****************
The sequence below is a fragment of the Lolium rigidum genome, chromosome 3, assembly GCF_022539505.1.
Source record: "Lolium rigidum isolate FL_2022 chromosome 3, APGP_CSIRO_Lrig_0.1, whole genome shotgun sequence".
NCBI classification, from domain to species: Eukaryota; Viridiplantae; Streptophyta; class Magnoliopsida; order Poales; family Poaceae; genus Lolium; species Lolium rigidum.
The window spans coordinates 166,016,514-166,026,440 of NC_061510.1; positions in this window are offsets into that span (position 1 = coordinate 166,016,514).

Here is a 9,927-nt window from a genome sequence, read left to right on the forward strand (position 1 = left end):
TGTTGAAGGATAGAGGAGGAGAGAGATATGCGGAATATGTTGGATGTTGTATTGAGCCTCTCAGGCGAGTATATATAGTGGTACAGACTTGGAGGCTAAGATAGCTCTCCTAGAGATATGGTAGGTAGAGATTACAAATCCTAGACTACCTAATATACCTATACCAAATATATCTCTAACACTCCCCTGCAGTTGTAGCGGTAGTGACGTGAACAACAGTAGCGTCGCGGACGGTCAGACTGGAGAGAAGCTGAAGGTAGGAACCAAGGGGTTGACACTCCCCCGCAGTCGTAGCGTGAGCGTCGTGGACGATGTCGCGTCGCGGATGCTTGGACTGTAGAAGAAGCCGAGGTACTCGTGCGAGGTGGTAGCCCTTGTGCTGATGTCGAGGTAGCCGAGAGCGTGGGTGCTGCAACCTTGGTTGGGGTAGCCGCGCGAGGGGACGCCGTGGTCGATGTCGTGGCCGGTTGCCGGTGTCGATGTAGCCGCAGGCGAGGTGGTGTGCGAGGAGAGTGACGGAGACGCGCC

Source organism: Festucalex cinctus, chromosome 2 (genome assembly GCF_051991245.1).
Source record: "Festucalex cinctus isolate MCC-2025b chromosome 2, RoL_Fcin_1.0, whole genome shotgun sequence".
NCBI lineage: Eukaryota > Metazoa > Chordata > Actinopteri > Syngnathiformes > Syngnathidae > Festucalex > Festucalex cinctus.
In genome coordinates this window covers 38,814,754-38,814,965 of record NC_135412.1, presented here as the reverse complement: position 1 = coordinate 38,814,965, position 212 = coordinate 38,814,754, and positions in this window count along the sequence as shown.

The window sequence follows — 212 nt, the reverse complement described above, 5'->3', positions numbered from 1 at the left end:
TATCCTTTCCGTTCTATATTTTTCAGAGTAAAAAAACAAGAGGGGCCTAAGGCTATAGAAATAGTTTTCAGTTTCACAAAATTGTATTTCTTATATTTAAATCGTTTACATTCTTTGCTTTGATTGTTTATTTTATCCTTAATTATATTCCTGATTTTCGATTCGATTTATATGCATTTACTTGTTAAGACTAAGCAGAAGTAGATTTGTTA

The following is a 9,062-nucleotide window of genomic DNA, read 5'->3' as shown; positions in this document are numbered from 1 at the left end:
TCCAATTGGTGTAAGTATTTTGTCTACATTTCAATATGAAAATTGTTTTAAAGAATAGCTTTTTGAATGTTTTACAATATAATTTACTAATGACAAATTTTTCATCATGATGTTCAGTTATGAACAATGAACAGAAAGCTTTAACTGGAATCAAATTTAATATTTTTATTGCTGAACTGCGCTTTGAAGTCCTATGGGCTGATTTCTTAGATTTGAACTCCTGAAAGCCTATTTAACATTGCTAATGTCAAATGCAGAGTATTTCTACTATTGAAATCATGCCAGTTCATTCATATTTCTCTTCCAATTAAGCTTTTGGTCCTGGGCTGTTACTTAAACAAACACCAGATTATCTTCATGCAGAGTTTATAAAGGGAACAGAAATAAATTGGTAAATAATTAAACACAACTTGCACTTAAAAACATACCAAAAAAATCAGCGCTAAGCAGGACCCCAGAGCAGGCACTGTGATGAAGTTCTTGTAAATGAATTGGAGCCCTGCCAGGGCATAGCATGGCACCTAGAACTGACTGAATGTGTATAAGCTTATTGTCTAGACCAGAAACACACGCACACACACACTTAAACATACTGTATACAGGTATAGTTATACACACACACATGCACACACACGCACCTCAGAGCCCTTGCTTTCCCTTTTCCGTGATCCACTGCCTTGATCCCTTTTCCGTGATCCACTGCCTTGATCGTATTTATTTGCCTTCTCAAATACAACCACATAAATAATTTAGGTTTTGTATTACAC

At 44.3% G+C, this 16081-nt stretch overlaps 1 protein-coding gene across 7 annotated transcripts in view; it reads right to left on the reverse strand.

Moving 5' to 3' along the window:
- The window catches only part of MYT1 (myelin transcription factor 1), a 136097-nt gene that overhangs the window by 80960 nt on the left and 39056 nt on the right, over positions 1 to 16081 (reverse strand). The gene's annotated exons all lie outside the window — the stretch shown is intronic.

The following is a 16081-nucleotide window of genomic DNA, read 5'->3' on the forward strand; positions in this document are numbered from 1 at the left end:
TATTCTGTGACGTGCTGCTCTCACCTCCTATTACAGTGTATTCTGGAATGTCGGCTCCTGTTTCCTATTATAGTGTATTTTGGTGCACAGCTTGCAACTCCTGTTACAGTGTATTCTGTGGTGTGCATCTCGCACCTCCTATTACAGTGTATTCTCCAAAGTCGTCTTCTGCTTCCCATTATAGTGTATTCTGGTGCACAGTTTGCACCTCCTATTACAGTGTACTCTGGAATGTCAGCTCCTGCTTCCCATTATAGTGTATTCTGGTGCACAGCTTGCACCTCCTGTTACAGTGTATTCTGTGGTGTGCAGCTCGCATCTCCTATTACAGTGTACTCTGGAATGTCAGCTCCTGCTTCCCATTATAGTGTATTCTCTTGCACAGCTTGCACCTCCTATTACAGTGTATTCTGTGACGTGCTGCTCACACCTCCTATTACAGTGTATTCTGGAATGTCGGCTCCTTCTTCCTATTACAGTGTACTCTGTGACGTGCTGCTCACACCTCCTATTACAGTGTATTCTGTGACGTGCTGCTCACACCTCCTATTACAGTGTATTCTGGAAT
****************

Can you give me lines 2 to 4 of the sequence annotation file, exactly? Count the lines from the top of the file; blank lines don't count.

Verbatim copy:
Source record: "Lolium rigidum isolate FL_2022 chromosome 3, APGP_CSIRO_Lrig_0.1, whole genome shotgun sequence".
NCBI classification, from domain to species: Eukaryota; Viridiplantae; Streptophyta; class Magnoliopsida; order Poales; family Poaceae; genus Lolium; species Lolium rigidum.
The window spans coordinates 166,016,514-166,026,440 of NC_061510.1; positions in this window are offsets into that span (position 1 = coordinate 166,016,514).